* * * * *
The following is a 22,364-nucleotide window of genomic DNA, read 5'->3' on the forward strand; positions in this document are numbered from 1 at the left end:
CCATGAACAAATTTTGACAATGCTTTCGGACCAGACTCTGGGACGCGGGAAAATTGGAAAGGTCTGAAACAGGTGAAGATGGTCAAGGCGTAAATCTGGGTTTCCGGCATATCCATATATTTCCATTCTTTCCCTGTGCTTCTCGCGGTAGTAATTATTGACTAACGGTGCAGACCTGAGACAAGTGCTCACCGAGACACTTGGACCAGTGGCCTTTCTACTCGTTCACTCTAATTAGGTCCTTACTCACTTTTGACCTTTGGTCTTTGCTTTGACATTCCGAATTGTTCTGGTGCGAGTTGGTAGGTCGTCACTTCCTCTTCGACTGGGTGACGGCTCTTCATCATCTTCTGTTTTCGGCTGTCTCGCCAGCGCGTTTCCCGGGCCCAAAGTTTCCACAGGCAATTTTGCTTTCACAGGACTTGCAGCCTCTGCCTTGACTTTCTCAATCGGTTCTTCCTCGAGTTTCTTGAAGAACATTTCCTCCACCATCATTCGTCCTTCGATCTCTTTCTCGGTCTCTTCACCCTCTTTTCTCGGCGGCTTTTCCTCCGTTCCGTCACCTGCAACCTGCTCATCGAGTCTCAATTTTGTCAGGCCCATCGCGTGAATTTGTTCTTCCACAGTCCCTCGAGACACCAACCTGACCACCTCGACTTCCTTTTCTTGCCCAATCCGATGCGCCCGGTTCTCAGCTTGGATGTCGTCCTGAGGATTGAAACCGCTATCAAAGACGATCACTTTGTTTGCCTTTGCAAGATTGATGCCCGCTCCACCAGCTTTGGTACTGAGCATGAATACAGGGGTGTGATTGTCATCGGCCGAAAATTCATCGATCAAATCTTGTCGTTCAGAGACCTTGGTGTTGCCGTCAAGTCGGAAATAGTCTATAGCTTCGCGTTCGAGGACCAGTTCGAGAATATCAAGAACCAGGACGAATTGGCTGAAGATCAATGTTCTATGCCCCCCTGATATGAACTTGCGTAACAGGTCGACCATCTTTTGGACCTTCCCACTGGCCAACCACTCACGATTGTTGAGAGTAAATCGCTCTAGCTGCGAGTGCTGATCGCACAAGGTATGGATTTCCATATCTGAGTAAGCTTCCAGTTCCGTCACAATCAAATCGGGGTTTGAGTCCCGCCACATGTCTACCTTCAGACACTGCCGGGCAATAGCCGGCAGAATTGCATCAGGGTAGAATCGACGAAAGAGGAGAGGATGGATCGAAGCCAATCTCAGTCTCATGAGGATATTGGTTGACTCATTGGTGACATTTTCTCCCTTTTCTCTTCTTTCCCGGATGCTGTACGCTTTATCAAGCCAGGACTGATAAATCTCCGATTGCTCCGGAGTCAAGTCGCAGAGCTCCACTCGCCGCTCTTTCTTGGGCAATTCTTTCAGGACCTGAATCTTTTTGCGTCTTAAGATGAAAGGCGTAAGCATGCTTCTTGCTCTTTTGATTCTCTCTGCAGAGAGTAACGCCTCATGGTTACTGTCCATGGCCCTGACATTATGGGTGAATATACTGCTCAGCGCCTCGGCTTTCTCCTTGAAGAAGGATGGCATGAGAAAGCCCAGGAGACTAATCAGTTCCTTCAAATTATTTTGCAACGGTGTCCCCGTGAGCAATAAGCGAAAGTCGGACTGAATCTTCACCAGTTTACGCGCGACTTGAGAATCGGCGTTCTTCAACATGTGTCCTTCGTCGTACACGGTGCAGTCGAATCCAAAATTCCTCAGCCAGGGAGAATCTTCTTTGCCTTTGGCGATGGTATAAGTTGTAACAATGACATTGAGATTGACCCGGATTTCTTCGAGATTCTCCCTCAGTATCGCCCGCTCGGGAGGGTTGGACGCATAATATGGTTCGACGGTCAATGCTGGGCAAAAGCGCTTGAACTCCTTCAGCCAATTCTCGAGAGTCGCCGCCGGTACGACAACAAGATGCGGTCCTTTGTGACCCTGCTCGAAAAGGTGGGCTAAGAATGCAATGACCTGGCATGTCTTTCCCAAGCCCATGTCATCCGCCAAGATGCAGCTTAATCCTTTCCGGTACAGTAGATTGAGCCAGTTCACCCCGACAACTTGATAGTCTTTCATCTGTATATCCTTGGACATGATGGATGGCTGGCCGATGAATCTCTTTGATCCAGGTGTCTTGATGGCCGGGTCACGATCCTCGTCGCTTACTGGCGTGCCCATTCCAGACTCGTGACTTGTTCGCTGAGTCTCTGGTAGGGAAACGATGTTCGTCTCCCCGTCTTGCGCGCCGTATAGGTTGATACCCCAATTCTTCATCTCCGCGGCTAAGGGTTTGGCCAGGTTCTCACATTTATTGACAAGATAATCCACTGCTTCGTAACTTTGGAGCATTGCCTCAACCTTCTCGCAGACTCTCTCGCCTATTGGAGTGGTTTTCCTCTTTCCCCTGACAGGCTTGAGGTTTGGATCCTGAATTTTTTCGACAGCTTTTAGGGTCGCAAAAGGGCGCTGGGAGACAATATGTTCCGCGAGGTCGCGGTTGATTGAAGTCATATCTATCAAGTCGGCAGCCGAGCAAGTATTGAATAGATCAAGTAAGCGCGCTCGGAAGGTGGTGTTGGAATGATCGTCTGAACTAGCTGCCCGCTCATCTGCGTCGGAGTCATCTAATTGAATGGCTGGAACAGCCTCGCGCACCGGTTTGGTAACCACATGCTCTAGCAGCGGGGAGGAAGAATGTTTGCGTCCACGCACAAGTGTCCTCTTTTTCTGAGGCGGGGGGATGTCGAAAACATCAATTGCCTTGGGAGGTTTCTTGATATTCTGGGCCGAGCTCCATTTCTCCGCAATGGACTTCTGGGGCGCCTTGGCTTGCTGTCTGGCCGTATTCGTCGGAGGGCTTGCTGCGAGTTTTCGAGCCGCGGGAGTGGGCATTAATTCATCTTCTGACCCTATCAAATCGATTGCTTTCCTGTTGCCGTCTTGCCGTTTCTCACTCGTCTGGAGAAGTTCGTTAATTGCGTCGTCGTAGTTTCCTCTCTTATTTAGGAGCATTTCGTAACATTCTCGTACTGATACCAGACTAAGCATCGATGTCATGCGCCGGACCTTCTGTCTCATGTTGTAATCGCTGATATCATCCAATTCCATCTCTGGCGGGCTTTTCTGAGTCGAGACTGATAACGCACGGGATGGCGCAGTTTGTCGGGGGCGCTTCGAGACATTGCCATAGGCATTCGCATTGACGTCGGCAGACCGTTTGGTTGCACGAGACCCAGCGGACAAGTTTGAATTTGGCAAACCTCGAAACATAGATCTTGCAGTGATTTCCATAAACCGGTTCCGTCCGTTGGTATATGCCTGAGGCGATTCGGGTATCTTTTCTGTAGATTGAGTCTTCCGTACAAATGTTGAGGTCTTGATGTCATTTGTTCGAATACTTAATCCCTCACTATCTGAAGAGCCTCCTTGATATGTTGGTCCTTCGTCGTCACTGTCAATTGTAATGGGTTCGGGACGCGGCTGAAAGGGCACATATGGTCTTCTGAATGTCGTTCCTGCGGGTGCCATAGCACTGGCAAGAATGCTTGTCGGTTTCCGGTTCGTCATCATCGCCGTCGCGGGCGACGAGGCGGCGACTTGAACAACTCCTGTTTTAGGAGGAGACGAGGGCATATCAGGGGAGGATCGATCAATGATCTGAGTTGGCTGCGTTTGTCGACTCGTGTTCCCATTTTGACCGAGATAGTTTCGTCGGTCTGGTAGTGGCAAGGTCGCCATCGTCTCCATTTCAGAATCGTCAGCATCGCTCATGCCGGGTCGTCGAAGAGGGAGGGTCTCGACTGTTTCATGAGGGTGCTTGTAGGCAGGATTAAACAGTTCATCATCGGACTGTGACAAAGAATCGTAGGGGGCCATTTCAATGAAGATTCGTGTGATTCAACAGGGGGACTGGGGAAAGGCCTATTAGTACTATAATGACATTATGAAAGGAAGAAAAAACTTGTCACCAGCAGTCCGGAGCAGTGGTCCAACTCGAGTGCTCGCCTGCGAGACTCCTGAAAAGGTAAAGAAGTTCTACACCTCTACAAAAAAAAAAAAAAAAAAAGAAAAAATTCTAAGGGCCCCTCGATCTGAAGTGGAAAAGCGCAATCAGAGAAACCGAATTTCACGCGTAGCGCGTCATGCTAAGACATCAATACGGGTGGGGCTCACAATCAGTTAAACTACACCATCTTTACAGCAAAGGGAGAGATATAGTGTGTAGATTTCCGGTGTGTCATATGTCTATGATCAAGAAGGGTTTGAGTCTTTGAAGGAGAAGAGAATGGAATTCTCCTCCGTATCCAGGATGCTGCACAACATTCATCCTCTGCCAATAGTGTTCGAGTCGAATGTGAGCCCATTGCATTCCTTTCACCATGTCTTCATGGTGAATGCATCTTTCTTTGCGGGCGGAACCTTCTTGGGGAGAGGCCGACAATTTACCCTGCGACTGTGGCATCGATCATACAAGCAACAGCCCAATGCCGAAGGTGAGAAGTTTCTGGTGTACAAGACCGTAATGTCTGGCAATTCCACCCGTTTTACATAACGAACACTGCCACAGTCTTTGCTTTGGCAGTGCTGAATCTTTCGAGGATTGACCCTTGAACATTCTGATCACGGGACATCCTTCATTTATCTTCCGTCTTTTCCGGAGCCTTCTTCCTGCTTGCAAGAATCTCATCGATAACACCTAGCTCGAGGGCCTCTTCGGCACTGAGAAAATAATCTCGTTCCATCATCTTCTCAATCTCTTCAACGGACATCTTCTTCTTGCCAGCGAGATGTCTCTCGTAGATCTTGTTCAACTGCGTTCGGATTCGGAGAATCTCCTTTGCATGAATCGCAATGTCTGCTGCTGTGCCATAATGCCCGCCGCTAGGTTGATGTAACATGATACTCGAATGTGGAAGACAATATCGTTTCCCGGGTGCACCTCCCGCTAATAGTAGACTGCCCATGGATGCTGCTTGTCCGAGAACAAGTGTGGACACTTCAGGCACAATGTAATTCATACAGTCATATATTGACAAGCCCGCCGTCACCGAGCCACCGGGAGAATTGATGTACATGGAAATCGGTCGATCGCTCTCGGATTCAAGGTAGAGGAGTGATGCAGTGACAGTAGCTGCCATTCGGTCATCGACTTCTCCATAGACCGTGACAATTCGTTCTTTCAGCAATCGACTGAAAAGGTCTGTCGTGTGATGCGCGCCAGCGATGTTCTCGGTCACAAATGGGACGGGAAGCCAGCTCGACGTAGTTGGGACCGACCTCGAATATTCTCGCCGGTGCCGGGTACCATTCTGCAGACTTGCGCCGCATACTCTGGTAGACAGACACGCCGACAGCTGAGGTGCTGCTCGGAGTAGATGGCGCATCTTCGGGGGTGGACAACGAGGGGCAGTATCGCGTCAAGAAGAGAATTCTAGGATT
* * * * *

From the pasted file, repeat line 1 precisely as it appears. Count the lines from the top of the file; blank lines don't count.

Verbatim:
The following is a 22,364-nucleotide window of genomic DNA, read 5'->3' on the forward strand; positions in this document are numbered from 1 at the left end: